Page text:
Also Read :  Southeast Wisconsin winter storm watch begins Thursday morning

However, various estimates of international experts and scientists show that 2023 will not be a smooth year for the region. According to a recent analysis, the South Caucasus is likely to be plagued with other deadly forms of warfare, with an alliance of Iran, Russia and Armenia fighting against an alliance of Azerbaijan, Turkey and Georgia.JAM-news, January 6). If the uncertainty created by Russia’s war against Ukraine promises to create new catalysts in the post-Soviet region, the emergence of new conflicts in the South Caucasus threatens to create a deep security vacuum. While it is difficult to predict the specifics of potential future conflicts in the region, it is fair to say that the region may see another short-term battle between Baku and Yerevan.

This possibility seems even greater given the recent press conferences of Armenian Prime Minister Nikol Pashinyan and Azerbaijani President Ilham Aliyev on January 11 and 12, respectively (Armenian Weekly EditionJanuary 11; President.az, January 12). Both conferences took place at the height of the standoff between Baku and Yerevan, and there was little chance of resuming stalled talks. At the press conference, Pashinyan stated that the indifference of Russian peacekeepers to the events on the Lachin road did not give Armenia the security guarantees it wanted, but, on the contrary, created a threat to Armenia’s security (Armenian Weekly Edition, January 11; see EDM, January 19). Meanwhile, in a face-to-face interview with a local broadcasting service, Aliyev emphasized that 2023 will be the last year for peace talks, declaring: “If they [the Armenians] don’t care, we don’t need it [negotiations] also” (Ayna.az, January 12). Such statements show that if the talks fail, another round of armed clashes in Karabakh in 2023 will be inevitable.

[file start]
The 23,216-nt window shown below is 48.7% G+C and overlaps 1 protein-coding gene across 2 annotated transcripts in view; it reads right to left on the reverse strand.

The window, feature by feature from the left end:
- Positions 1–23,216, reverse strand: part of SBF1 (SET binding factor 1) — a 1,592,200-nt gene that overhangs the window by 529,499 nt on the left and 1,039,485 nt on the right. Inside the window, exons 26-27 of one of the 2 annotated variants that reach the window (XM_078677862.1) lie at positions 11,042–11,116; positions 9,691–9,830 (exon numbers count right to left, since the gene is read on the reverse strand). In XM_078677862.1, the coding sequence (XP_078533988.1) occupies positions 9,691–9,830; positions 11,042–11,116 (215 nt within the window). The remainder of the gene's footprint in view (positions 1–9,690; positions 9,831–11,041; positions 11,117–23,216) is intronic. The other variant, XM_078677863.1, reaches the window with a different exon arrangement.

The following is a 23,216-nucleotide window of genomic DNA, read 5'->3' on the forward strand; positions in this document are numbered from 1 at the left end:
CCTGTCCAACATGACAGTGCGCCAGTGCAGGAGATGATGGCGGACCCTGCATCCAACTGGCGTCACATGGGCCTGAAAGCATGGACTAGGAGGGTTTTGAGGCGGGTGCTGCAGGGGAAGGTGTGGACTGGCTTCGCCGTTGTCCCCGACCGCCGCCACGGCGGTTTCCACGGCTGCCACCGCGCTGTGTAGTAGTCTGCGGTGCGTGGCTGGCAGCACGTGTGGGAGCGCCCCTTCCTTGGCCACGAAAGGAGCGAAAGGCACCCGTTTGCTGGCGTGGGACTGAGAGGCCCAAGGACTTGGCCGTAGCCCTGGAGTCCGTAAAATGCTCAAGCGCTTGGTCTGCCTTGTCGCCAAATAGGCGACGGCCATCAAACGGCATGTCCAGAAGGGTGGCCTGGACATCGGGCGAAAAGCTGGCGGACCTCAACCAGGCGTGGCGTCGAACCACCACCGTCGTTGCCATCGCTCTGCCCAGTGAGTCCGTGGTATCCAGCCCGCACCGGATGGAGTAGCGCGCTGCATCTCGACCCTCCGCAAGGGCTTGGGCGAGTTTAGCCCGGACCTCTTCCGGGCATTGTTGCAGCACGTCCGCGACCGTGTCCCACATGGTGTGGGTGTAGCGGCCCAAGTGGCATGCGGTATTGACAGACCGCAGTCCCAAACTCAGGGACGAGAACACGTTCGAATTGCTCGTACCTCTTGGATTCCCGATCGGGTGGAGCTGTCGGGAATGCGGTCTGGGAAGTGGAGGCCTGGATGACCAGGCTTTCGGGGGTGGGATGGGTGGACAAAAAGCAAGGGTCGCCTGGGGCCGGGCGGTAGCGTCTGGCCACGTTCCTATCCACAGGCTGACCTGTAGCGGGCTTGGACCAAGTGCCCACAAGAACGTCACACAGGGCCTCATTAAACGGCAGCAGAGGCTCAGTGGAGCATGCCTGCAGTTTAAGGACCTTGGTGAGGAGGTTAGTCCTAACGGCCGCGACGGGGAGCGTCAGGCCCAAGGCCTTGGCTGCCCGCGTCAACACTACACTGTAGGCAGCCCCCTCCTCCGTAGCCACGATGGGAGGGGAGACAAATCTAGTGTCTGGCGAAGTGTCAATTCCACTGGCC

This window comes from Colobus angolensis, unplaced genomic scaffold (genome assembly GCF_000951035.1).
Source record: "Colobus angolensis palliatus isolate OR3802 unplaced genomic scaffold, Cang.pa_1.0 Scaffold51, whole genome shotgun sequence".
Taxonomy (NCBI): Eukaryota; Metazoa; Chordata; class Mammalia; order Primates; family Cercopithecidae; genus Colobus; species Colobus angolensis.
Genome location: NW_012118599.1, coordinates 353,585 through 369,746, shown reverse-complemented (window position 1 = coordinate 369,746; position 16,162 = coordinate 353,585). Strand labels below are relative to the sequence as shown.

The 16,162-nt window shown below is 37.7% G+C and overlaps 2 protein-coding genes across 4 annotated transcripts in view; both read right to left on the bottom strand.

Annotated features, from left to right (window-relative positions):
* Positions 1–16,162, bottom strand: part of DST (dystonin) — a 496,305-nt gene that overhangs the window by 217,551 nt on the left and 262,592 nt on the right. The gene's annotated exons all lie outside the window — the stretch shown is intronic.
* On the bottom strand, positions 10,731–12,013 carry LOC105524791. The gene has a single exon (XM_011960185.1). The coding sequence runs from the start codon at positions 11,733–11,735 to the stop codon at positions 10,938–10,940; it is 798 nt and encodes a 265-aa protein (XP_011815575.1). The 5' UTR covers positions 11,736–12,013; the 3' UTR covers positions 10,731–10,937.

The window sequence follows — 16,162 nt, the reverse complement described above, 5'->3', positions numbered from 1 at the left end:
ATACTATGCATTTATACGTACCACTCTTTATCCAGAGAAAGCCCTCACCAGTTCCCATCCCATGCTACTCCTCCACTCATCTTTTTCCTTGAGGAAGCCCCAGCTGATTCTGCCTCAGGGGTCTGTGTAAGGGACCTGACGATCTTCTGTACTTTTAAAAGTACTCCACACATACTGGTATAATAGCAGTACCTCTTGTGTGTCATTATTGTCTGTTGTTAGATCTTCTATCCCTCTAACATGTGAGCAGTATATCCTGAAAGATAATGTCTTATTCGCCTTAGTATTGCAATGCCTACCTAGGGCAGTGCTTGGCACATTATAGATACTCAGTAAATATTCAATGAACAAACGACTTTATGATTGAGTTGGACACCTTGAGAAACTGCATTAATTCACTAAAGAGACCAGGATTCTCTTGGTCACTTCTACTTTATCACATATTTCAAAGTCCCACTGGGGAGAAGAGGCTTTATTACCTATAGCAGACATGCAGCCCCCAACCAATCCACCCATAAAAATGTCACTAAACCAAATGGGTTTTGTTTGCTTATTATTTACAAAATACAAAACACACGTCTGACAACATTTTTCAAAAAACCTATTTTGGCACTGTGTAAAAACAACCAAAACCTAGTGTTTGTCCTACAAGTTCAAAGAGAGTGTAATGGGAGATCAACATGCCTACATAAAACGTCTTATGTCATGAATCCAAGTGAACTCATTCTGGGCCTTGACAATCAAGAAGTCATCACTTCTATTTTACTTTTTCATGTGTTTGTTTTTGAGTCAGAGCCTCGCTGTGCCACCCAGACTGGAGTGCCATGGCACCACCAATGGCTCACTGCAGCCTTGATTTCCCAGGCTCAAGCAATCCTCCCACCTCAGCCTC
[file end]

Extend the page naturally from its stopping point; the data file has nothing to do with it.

Also Read :  Taliban bans female NGO staff, jeopardizing aid efforts

Therefore, Aliyev’s remarks should not come as a surprise, as the lack of a final peace agreement with Armenia is causing debate at home and complicating Baku’s relations with some leading Western countries, especially France. In addition, given Azerbaijan’s frequent criticism of Russia and its support for Ruben Vardanyan, the current minister of state, Baku is likely to seek a close partnership with Washington in the formal negotiation process. de facto separatist government in Karabakh.

Indeed, 2023 will be another turbulent year for Armenia and Azerbaijan in terms of peace talks. Azerbaijan’s protests on the Lachin road will apparently continue until internal disputes in the separatist Karabakh region between Ruben Vardanyan and Major General Vitaly Balasanyan, the former head of Russia’s Security Council, who was fired by Vardanyan in early 2023, escalate, allowing Azerbaijan to increase. its influence and end possible illegal mining in the region (Turan.az, January 7). If such a scenario succeeds, it could lead to changes in Karabakh and the entire region.

Jamestown Foundation

More readers at Oilprice.com:


Leave a Reply

Your email address will not be published.

Related Articles

Back to top button